An opportunity soon after this presenting itself to start a church at Lockridge (or Alburtis), where a furnace was about this time built, and the nucleus of a little town formed, the temptation was too great to be resisted, and he commenced religious services there on Wednesday evenings, using an old school-house which was fitted up for the purpose by Mr. Y.  W. Weaver, superintendent of the works. Having invited Rev. Mr. Little to co-operate with him, they preached there on alternate Sabbaths, using for their transit a small locomotive which the Thomas Iron Company generously placed at their disposal, and which, as the only available means of reaching the place (seventeen miles distant from Catasauqua), quietly bore them to and fro. Their Sabbath scruples in the case were overcome by the consideration that it was the only way to cover thirty-four miles of travel in the time they had to spare from other duties, and involved less real work than the use of horses would have done. This arrangement continued for a year or more, at the end of which time Rev. Mr. Walker, of Allentown, being without a charge, was engaged, and both the other clergymen withdrew, not, however, until Mr. Earle had obtained from the Thomas Iron Company a grant of land for church and cemetery purposes, and a liberal contribution of money for the infant enterprise.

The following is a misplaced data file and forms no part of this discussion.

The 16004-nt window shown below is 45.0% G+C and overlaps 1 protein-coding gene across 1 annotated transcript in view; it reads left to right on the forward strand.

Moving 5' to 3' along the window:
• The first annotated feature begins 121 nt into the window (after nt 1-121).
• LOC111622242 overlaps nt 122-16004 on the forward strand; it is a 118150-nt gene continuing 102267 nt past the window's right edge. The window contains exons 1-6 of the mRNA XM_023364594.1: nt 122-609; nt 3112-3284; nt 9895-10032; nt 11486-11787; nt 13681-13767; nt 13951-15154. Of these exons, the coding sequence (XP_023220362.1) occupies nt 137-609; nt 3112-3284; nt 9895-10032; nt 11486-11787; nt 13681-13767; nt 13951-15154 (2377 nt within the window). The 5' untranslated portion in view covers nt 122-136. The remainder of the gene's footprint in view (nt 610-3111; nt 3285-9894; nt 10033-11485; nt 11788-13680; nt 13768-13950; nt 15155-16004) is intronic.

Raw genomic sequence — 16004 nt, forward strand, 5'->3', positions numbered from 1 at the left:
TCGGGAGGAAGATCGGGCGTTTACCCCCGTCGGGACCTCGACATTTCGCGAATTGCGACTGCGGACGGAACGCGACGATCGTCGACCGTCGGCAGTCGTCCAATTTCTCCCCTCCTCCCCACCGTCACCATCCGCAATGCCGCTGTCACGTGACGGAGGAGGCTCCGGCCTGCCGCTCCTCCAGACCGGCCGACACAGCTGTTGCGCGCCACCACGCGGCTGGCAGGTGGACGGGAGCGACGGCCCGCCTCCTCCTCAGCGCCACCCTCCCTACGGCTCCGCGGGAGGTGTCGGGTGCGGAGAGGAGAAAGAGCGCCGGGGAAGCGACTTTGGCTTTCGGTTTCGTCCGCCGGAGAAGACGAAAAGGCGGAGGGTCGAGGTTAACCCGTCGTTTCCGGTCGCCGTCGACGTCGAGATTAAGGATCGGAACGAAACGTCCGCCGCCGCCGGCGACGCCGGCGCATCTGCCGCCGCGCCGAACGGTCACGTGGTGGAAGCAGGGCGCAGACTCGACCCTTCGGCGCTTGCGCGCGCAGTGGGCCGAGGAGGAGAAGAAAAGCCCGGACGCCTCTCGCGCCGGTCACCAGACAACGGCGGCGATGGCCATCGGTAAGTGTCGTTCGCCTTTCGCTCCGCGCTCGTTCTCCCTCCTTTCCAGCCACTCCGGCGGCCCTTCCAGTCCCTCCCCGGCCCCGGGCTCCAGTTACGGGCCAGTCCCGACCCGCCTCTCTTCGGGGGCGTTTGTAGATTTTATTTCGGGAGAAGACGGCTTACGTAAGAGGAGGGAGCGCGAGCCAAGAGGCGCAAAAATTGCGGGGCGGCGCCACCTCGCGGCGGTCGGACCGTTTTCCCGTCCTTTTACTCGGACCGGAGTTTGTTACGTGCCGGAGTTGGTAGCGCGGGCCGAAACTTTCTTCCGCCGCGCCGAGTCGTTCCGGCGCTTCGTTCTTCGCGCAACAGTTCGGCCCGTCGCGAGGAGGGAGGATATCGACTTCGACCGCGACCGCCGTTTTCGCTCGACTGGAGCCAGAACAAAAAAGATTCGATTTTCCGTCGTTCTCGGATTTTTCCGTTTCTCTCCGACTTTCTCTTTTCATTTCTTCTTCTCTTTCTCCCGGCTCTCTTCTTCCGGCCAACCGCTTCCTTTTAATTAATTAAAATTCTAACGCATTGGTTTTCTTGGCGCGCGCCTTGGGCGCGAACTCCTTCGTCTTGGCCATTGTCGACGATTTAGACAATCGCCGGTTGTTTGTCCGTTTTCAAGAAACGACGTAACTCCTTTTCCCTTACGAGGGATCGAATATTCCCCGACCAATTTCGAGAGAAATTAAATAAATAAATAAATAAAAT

Very soon after withdrawing from the Lockridge mission, at the suggestion of Mr. David Thomas, Rev. Mr. Earle began to hold religious services at Ferndale (Fullerton), one mile below Catasauqua, worshiping at first in a small barn which Mr. Thomas had fitted up for the purpose. At that place Mr. Earle organized the "Ferndale Presbyterian Church," Oct.  14, 1871, it being the nineteenth anniversary of his coming to Catasauqua. He continued to minister to it until stricken down with a long and severe illness. After his recovery, feeling that it was too heavy an addition to his other pastoral work, he was, at his own request, relieved by the Presbytery of Lehigh, and on his recommendation Rev. Mr. Little, who had officiated during Mr. Earle's illness, was given the charge of it.